Society of Liechtenauer[edit]

The Society of Liechtenauer (Geselschaft Liechtenauers) is a list of seventeen masters found in the introduction to the three oldest copies of Paulus Kal's fencing manual. It is unclear if this was ever a formal organization or what its nature might have been; however, it is commonly speculated that the list is a memorial to deceased students and associates of the grand master.[8] Of particular interest is the international nature of the list, including masters from present-day Austria, Czech Republic, Germany, and Poland, which parallels the statement in the MS 3227a that Liechtenauer himself traveled to many lands to learn the art. Several masters from this list are known to have written fencing treatises, but about half remain completely unknown.

Paulus Kal lists the members of the Society as follows:[9]

hanns liechtenawer Johannes Liechtenauer
peter wildigans von glacz Peter Wildigans of Glatz
peter von tanczk Peter von Danzig
hanns spindler von cznaÿm Hans Spindler of Znaim
lamprecht von prag Lamprecht of Prague
hanns seyden faden von erfürt Hans Seydenfaden of Erfurt
andre liegniczer Andre Lignitzer
iacob liegniczer Jacob Lignitzer
sigmund amring Sigmund Schining ein Ringeck
hartman von nurñberg Hartman of Nuremberg
martein hunczfeld Martin Hundsfeld
hanns pägnüczer Hans Pegnitzer
phÿlips perger Philips Perger
virgilÿ von kracå Virgil of Kraków
dietherich degen vechter von brawnschweig Dieterich, the dagger-fighter of Brunswick
ott iud, der der her[e]n von o[e]sterreicher ringer gewessen ist. Ott Jud, who was wrestler to the lords of Austria
Der edel vnd fest Stettner der am maisten der maister aller Schüeler gewesen ist vnd ich maister pauls kall pin sein Schüeler gewesen the noble and constant [Hans] Stettner, who was the foremost master of all scholars, and I, Paulus Kal, was his student

See also[edit]


  • Hils, Hans-Peter. Meister Johann Liechtenauers Kunst des langen Schwertes. P. Lang, 1985. ISBN 978-3-8204-8129-7
  • Tobler, Christian Henry. In Saint George's Name: An Anthology of Medieval German Fighting Arts. Wheaton, IL: Freelance Academy Press, 2010. ISBN 978-0-9825911-1-6
  • Tobler, Christian Henry. In Service of the Duke: The 15th Century Fighting Treatise of Paulus Kal. Highland Village, TX: The Chivalry Bookshelf, 2006. ISBN 978-1-891448-25-6
  • Tobler, Christian Henry. Secrets of German Medieval Swordsmanship. Highland Village, TX: The Chivalry Bookshelf, 2001. ISBN 1-891448-07-2
  • Hull, Jeffrey, with Maziarz, Monika and Żabiński, Grzegorz. Knightly Dueling: The Fighting Arts of German Chivalry. Boulder, CO: Paladin Press, 2007. ISBN 978-1581606744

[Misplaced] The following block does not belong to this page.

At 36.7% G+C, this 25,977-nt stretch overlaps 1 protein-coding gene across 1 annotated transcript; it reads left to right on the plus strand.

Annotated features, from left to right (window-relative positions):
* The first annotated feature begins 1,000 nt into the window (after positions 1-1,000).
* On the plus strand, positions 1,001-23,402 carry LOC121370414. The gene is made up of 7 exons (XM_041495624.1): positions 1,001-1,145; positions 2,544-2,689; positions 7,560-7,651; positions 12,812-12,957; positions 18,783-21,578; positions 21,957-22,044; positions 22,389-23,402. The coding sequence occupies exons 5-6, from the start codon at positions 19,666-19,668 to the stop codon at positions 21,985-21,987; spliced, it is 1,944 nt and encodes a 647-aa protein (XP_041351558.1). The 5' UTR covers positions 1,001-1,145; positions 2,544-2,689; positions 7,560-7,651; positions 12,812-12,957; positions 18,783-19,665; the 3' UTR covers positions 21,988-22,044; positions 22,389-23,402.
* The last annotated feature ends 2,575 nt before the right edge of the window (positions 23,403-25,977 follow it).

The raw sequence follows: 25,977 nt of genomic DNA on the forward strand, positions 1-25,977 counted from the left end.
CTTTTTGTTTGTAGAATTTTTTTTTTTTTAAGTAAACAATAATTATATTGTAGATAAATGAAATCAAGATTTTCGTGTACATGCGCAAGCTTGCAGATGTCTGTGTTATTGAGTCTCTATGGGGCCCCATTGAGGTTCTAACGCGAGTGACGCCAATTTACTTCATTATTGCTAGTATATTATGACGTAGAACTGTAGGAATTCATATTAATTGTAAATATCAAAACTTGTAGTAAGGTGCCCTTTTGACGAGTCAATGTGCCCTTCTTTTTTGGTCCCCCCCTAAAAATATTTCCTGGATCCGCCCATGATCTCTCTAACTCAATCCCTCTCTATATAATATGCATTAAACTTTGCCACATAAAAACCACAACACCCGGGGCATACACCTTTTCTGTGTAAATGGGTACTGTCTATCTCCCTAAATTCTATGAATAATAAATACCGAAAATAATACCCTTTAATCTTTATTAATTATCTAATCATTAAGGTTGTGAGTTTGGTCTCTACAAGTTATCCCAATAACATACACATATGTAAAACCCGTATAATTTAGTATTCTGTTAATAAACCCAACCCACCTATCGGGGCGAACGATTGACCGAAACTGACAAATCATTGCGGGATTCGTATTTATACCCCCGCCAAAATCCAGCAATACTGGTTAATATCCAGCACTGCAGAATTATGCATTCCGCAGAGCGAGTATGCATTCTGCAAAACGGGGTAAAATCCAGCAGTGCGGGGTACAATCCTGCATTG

• Wierschin, Martin (in German). Meister Johann Liechtenauers Kunst des Fechtens. Munich: C. H. Beck, 1965.
  • Żabiński, Grzegorz. The Longsword Teachings of Master Liechtenauer. The Early Sixteenth Century Swordsmanship Comments in the "Goliath" Manuscript. Poland: Adam Marshall, 2010. ISBN 978-83-7611-662-4
  • Żabiński, Grzegorz. "Unarmored Longsword Combat by Master Liechtenauer via Priest Döbringer." Masters of Medieval and Renaissance Martial Arts. Ed. Jeffrey Hull. Boulder, CO: Paladin Press, 2008. ISBN 978-1-58160-668-3


  1. ^ It has been speculated that he may still have been alive at the time of the compilation ms. 3227a, but this is based merely on the absence of a formula marking him as deceased. Tobler, Christian Henry. In Saint George's Name: An Anthology of Medieval German Fighting Arts. Wheaton, IL: Freelance Academy Press, 2010, p. 6
  2. ^ "the GMN 3227a [contains] text passages and recipes [of the kind] that became common 10-20 years later than 1389. Looking at the content in comparison to other manuscripts a dating to 1410-1420 is more likely but this pure speculative." Jens P. Kleinau, 1418 Modus Dimicandi Magistri H. Beringois of the Ms. G.B.f.18.a (2013)
  3. ^ fol. 13v. und dy [kunst des swertes] hat meister lichtnawer gancz vertik und gerecht gehabt und gekunst / Nicht das her sy selber haben funden und irdocht als vor ist geschreben / Sonder her hat manche lant durchfaren und gesucht / durch der selben rechtvertigen und worhaftige kunstn wille / das her dy io ervaren und wissen wolde / Żabiński, Grzegorz. "Unarmored Longsword Combat by Master Liechtenauer via Priest Döbringer." in Jeffrey Hull (ed.) Masters of Medieval and Renaissance Martial Arts, Paladin Press, 2008.[page needed]
  4. ^ Hans Ferdinand Massmann, "über handschriftliche Fechtbücher", Serapeum: Zeitschrift für Bibliothekwissenschaft, Handschriftenkunde, und ältere Litteratur, ed. Robert Naumann, 1844, p. 52 and p. 54 note 2.
  5. ^ Jaquet, Daniel and Walczak, Bartlomiej, Liegnitzer, Hundsfeld or Lew? The question of authorship of popular Medieval fighting teachings, Acta periodica duellatorum. 2014, vol. 2, pp. 105–148. "From the analysis and proposed stemmata it is clear, that the Liegnitzer/Hundsfeld attribution is confirmed by at least three independent sources – Glasgow, Kal, Danzig – while Hundsfeld/Lew can be reliably traced back to a single, now missing, manuscript, most likely authored or commissioned by Jud Lew. Therefore, until some new evidence emerges, it seems only prudent to consider the Liegnitzer/Hundsfeld attribution as the one made in the original proto-manuscript from which all other manuscripts were copied." (p. 121)
  6. ^ Paurñfeyndt, Andre, et al. Ergrundung Ritterlicher Kunst der Fechterey. Hieronymus Vietor: Vienna, 1516.
  7. ^ Tobler, Christian Henry. In Saint George's Name: An Anthology of Medieval German Fighting Arts. Wheaton, IL: Freelance Academy Press, 2010. p 6
  8. ^ Tobler, Christian Henry. In Saint George's Name: An Anthology of Medieval German Fighting Arts. Wheaton, IL: Freelance Academy Press, 2010. p 7.
  9. ^ Hans Ferdinand Massmann, "über handschriftliche Fechtbücher", Serapeum: Zeitschrift für Bibliothekwissenschaft, Handschriftenkunde, und ältere Litteratur, ed. Robert Naumann, 1844, p. 54.